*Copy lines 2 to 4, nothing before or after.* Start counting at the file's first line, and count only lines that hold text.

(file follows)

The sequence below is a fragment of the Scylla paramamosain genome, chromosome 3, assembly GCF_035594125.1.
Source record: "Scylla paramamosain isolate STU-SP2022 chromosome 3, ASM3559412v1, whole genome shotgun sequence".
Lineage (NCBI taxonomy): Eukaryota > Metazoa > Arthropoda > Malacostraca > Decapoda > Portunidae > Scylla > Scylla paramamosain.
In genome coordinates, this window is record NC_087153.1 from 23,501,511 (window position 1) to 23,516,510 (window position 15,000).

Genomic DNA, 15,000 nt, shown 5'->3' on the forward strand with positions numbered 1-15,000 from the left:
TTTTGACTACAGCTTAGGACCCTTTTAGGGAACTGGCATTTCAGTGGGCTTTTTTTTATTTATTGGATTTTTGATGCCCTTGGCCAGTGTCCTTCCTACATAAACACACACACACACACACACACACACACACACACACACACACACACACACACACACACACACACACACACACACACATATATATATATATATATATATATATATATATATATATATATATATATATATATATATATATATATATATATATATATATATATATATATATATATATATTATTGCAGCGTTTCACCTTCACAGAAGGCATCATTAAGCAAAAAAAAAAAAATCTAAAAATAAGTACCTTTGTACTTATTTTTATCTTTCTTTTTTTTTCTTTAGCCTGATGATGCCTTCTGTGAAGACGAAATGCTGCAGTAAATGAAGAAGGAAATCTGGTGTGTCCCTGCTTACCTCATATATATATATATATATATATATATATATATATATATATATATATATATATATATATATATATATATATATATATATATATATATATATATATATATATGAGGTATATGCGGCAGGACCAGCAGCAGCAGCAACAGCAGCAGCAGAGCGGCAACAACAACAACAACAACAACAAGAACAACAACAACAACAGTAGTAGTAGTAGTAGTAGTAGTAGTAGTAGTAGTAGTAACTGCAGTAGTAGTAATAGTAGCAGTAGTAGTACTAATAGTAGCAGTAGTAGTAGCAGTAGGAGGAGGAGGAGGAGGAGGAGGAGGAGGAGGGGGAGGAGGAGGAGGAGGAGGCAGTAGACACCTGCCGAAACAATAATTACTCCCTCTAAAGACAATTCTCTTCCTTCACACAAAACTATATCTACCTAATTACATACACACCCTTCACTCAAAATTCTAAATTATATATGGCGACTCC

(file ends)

Source record: "Scylla paramamosain isolate STU-SP2022 chromosome 3, ASM3559412v1, whole genome shotgun sequence".
Lineage (NCBI taxonomy): Eukaryota > Metazoa > Arthropoda > Malacostraca > Decapoda > Portunidae > Scylla > Scylla paramamosain.
In genome coordinates, this window is record NC_087153.1 from 23,501,511 (window position 1) to 23,516,510 (window position 15,000).